My reply would be, for how long or at what cost, as eventually you will have to pay the toll?
The industry standard for inventory accuracy ranges from 64% to 98%. The statistics seem to indicate that inventory records tend to be less accurate in smaller businesses that in large ones. The probable reason is that small business tends to devote less resources to control their inventory records. The problem is that inventory accuracy is the foundation for all your purchasing decisions as well as to insure product availability to your customers.
So how do you measure your inventory accuracy? The standard procedure is:
1. Take the dollar value of sum of the positive discrepancies and add them to your negative discrepancies (add them as a total, do not net them out).
2. Divide that figure into your average inventory dollar value for the same period.
3. Subtract that from 100% and that is your inventory accuracy.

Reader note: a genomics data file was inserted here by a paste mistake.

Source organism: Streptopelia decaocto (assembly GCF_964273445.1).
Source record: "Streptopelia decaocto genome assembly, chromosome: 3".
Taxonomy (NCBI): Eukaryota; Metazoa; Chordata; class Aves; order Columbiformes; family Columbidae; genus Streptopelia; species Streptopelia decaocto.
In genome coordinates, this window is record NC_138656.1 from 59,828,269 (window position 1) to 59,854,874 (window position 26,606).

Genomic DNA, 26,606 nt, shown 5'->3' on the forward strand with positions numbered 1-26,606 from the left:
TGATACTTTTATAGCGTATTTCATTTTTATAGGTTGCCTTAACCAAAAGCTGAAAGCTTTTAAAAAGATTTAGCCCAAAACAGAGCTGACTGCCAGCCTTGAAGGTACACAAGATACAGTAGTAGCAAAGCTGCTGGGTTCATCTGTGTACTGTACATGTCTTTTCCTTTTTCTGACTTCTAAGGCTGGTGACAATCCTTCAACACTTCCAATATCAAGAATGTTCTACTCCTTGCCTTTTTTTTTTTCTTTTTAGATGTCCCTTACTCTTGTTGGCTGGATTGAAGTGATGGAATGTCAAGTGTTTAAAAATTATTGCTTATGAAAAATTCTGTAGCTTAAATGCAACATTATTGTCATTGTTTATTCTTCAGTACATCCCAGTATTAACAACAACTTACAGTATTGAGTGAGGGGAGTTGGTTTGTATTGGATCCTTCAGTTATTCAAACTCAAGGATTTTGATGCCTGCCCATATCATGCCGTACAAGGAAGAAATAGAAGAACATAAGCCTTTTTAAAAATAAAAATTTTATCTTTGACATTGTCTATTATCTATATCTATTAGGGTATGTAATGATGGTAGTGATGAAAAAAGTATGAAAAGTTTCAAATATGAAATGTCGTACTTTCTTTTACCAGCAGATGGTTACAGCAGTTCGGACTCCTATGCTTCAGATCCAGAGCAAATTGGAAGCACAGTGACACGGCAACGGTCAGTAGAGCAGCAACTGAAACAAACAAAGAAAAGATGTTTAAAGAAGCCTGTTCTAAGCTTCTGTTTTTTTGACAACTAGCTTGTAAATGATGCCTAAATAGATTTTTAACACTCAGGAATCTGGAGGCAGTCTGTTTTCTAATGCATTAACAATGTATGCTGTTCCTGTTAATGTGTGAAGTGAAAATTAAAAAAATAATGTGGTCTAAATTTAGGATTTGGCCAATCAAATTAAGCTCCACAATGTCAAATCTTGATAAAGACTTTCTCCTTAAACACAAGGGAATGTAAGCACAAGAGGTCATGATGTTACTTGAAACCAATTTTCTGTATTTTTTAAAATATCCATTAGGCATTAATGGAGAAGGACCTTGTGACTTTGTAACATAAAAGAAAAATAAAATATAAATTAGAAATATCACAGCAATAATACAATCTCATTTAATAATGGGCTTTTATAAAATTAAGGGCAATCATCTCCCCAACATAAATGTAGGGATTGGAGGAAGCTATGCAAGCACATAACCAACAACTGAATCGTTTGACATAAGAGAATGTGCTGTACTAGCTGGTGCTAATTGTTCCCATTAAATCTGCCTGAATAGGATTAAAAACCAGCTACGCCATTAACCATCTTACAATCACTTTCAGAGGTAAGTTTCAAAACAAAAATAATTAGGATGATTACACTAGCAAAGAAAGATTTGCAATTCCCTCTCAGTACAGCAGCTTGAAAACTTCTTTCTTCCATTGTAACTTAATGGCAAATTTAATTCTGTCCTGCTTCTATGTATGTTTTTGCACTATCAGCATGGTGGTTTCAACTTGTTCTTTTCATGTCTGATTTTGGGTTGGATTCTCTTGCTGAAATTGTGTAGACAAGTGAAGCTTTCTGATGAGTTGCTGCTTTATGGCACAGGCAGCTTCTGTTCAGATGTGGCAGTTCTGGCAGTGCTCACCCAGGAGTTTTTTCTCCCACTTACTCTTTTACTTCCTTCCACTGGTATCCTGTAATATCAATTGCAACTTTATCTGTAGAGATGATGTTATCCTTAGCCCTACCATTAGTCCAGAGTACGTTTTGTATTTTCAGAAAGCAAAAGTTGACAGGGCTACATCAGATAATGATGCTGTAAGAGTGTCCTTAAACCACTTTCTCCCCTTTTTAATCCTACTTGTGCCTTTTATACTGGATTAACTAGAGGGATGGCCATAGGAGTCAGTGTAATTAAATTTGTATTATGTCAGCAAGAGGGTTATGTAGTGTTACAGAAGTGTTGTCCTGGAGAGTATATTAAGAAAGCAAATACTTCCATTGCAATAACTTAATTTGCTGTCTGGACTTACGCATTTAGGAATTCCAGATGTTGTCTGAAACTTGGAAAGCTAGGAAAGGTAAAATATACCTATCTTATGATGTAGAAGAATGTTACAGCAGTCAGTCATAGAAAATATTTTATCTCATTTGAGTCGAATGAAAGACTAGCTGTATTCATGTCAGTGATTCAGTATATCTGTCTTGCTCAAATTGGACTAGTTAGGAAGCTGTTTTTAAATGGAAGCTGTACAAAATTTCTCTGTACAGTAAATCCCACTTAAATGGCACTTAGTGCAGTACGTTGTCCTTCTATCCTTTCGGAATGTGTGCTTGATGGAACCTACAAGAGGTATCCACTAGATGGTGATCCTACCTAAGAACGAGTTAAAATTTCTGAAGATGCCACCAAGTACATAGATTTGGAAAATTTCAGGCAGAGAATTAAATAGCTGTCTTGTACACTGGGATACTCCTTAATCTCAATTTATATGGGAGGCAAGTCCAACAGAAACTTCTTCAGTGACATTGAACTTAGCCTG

• Physical count shortages = $50.00
• Physical count overages = $50.00
• Total value of discrepancies = $100.00
• Average inventory in the period = $2,000.00
• $100 / 2000 = 0.05 = 5%
• Inventory accuracy 100% – 5% = 95%
It is normal that when you perform inventory transactions there is a chance of making mistakes: bad counts, typos, pilferage, etc. So, you need a way to correct those mistakes promptly before they impact your business.
The best way to maintain inventory accuracy is through cycle counts. However, you need to have a process in place to select which items you will be counting as well as how frequently do you plan to perform the cycle counts. You also need to find a period of time when inventory activity is at a minimum or ideally not taking place.
Another key factor element is to keep the counting process as simple as possible: use standard pallet sizes and heights, ideally with decimal quantities in them. Avoid having several packages opened of the same product, use counting scales when the items are small and quantities are large, etc.
And finally, make your personnel accountable of inaccuracies in their area of responsibility via incentives and rewards only for the best performer. Make it part of his performance review.
Applying these tools in three different companies that I managed in the past, allowed me to achieve inventory accuracies of 99.96%.